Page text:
Ah, the Masters. Where do I begin!
Let me start by saying the Augusta National Golf Club is all you expect and so much more. It's a truly beautiful golf course and, while television can do justice to its beauty, it can never truly reflect its difficulty and steepness.
The fairways, the notable exception being No18, are surprisingly wide and there is little trouble to be found under the massive pruned pines guarding their borders. The fun begins and the numbers mount, however, when it comes to keeping the ball on the sloping fairways and trying to putt on the massive rolling greens. A four-putt would be a moral victory for most. And let's not even go to Amen Corner, devilishly difficult dirt if I've ever seen some.
I was never very good at counting sheep so didn't bother estimating numbers but it felt like there were 20,000 following the dream pairing of Tiger Woods and Phil Mickelson on Sunday. I will eternally count myself blessed to have been included in the seething throng.
Some other Masters magic moments and observations:
- Passing by chance the practice putting green when five of the world's top 10 golfers were within touching distance. Up close and personal Mickelson is a big man, Sergio Garcia and Anthony Kim are tiny, Padraig Harrington appears to be a happy Irishman and Jim Furyk is gawky and gangly.
- Maybe it's because Augusta is in the heart of the south, but the overwhelmingly-white crowd appeared to warm to Mickelson more than Woods. Tiger was intense and almost surly, whereas Big Phil seemed to take more time to acknowledge the gallery's rapturous applause.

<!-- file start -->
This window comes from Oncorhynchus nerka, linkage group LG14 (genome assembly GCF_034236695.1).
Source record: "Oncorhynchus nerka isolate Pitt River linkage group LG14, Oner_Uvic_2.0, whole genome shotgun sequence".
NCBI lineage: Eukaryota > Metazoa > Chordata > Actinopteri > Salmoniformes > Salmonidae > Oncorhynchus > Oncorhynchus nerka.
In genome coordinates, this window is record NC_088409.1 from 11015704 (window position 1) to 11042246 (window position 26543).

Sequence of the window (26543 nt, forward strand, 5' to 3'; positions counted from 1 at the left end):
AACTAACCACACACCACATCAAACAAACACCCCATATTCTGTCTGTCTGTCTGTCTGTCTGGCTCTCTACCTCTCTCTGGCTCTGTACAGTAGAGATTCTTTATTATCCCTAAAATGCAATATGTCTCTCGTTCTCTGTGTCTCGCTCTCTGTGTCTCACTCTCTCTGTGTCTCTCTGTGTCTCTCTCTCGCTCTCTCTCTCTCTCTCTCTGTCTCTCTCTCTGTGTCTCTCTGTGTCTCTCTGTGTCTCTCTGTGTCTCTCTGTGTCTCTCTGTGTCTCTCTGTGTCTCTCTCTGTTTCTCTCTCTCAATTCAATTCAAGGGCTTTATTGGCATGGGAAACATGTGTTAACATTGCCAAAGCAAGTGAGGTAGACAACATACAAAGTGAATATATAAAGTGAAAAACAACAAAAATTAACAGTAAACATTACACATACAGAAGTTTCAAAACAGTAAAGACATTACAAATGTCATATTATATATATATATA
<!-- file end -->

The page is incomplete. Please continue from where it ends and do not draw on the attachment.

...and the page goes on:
- Their respective caddies talked freely. Woods and Mickelson did not. Suffice to say Steve Williams and Big Phil did not exchange pleasantries.
- Tiger might be the best athlete in the field but the three guys (Cabrera, Perry and Campbell) who made the playoff all had one more chin than him.
No talk of double chins would be complete without mention of Long John Daly (above). He has been red-carded from the PGA tour until May but that never stopped him hawking memorabilia outside the gates at Augusta from his large touring bus. It's kind of sad a great golfing talent had to resort to that to make a buck, but my sympathy didn't stop me paying the obligatory $20 for a signed cap and a personal photo with the portly power-hitter. I reckon that one will go straight to the pool room.
I, too, will be overweight coming home with all the Masters memorabilia I have bought for my many new-found friends (including Nathan Burdon, who shamelessly demanded a towel). And a week of Budweiser has left me overweight for the Boston Marathon.
Here's hoping I survive to tell the tale next week, plus I've got a great yarn to spin about a real redneck bar in Georgia and an electricity-free Amish family in Kentucky.